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New Start Times Pose Challenges for High Schools

While some students are overjoyed at getting another hour of sleep, the new Hillsborough County Public Schools high school bell schedules have created some concerns for the principals at Alonso and Sickles.

Last year, parents who participated in a poll voted to move the high school start times from 7:30 a.m. to 8:30, a recommendation that was approved by the Hillsborough County School Board. Alonso principal Kenneth Hart and Sickles principal Mary Freitas acknowledge that the extra time can be beneficial because studies have consistently shown that high-school students need additional sleep.

“But every time you change the schedule, it can bring about some other changes and we anticipated some potential issues,’’ Freitas said.

“While our school schedule has changed, the schedules of mom and pop haven’t changed,’’ Hart said. “They still have to be to work at 8 o’clock. They still have to drive to South Tampa. In some cases, there’s a real scramble.’’

On the first day of school (Aug. 10), Hart said he reached his Alonso parking space at 6:25 a.m. He noticed there already was a student waiting.

“The student said, ‘My mom had to drop me off because she has to get to work,’ ‘’ Hart said. “They were unaware that the school day began at 8:30, even though it has been talked about and widely published.

“And this early arrival wasn’t an isolated incident.’’

Hart said the custodial staff reported about 100 students on Alonso’s campus before 7 a.m.—some 90 minutes before the opening bell.

“They were well behaved, but they were there, sitting in the dark on our planters and we simply can’t have that,’’ Hart said. “We simply don’t have any supervision for that.’’

The contract negotiated by the Hillsborough County Classroom Teachers Association allows for an eight-hour workday (approximately 7:30 a.m. to 3:30 p.m., just past the final bell).

Hart said it’s acceptable for students to arrive on Alonso’s campus after 7:30 a.m., giving them an hour before the first bell.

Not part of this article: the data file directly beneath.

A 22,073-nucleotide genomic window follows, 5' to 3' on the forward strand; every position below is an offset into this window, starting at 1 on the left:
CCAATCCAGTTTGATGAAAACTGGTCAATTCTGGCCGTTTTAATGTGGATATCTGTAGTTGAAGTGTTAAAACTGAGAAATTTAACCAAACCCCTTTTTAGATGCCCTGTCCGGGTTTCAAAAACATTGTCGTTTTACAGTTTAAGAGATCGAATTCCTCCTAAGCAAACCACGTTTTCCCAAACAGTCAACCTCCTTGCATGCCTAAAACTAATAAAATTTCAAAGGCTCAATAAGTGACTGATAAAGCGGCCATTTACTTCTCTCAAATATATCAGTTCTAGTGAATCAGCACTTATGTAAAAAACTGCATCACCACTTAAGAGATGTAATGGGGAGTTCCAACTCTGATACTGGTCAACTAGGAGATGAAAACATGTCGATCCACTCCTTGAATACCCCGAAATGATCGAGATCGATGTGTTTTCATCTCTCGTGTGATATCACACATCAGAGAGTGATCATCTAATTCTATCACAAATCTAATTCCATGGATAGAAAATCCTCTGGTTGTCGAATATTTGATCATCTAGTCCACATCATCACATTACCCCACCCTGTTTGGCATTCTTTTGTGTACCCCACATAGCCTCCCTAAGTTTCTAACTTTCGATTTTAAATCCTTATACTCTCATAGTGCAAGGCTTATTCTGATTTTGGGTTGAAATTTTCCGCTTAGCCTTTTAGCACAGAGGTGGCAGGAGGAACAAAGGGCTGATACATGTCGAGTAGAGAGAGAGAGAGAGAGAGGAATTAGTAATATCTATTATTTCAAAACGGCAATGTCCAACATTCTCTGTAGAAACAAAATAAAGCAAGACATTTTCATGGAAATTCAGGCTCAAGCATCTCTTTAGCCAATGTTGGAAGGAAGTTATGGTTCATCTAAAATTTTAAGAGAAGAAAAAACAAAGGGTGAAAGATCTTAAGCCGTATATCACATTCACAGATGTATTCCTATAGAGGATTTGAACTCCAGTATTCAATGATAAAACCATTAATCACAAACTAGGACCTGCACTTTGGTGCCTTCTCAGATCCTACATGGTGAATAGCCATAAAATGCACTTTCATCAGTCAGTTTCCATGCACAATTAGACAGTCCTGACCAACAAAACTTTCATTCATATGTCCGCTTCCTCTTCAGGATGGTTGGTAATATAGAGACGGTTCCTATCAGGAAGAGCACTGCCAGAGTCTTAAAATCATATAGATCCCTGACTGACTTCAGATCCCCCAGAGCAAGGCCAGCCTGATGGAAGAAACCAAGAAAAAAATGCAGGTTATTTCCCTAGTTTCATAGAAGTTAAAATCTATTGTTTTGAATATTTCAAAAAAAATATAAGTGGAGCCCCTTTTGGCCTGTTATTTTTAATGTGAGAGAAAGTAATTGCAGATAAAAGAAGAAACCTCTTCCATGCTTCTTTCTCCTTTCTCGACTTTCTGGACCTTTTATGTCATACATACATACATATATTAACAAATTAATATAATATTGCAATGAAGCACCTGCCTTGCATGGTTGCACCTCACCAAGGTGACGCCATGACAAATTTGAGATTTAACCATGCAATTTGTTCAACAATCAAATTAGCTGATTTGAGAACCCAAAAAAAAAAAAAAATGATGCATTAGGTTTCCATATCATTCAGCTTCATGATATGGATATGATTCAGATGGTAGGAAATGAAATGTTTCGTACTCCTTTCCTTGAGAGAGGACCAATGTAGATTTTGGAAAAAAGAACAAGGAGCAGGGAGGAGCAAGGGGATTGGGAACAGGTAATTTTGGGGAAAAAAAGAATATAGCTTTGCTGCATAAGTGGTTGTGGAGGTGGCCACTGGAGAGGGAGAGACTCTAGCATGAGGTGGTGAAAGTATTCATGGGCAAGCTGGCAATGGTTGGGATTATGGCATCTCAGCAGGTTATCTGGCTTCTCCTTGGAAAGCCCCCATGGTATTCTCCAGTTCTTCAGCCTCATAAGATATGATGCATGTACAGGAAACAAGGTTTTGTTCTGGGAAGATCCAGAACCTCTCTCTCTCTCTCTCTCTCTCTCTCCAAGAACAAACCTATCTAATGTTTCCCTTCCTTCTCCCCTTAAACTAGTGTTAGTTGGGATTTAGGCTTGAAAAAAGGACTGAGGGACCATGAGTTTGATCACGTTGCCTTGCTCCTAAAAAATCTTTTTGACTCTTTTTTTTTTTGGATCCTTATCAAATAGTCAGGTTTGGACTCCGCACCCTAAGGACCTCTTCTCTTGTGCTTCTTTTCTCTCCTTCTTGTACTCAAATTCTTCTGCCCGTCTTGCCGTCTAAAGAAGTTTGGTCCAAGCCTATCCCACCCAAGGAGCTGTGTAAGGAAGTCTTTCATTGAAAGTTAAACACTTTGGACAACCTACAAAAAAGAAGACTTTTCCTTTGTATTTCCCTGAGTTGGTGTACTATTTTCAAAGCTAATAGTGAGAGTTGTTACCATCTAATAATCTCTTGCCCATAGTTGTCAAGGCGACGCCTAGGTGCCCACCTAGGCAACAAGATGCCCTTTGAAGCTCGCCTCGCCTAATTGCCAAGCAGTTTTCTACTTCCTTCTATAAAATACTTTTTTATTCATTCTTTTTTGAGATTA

Otherwise, he said students must find alternate travel plans, including riding a school bus, if their parents have an unbending work schedule.

“We have a lot of students on this campus and sometimes you feel more like that mayor of a city than a principal,’’ Hart said. “It’s getting people here on time, getting them from place to place, finding a way to feed them over three lunch periods.

“It’s a lot of logistics. We do need the help and cooperation from our parents in order to make it all work.’’

Hart and Freitas—along with principals at every school—have ongoing issues regarding tardies from students who lag behind while navigating the five-minute transition between classes.

Hart said that problem has been expanded because on the new bell schedule. Last school year, the classes were 55 minutes long. Now they are 47 minutes.

“We are covering the same material in less time, which we can do, but having kids consistently late to class is something we cannot have,’’ Hart said.

At Alonso, it’s an even bigger issue because moving from the 900 building (on Alonso’s far southeast corner) to the other side of campus is challenging in a five-minute span. Alonso has allowed students in the 900 building to get a two-minute “head start’’ in order to efficiently reach a distant outpost.

“The time has collapsed and now we’re down to a bare minimum number of minutes (in a class),’’ Hart said. “It’s OK. We can catch up. But we have to be on point. It’s important for kids to be on time for class.

“We have been highly visible with this. We’re encouraging kids to know that our campus is too large to not walk with a purpose. What is your purpose? It’s to get to that next classroom. It’s not to talk to your girlfriend, to argue with your boyfriend, to move slowly. This is not an issue unique to Alonso, Sickles or any high school.’’

Hart said he and his administration were “stunned and shocked’’ that parents wanted to start school at 8:30 a.m.

By Joey Johnston

“We actually thought people would want to start slightly earlier and get out earlier,’’ Hart said. “When the results came out, they (School District) warned us to ‘be prepared for a surprise.’ We’re going to make this work, but the decision for the most part has created some residual challenges we all must overcome.’’


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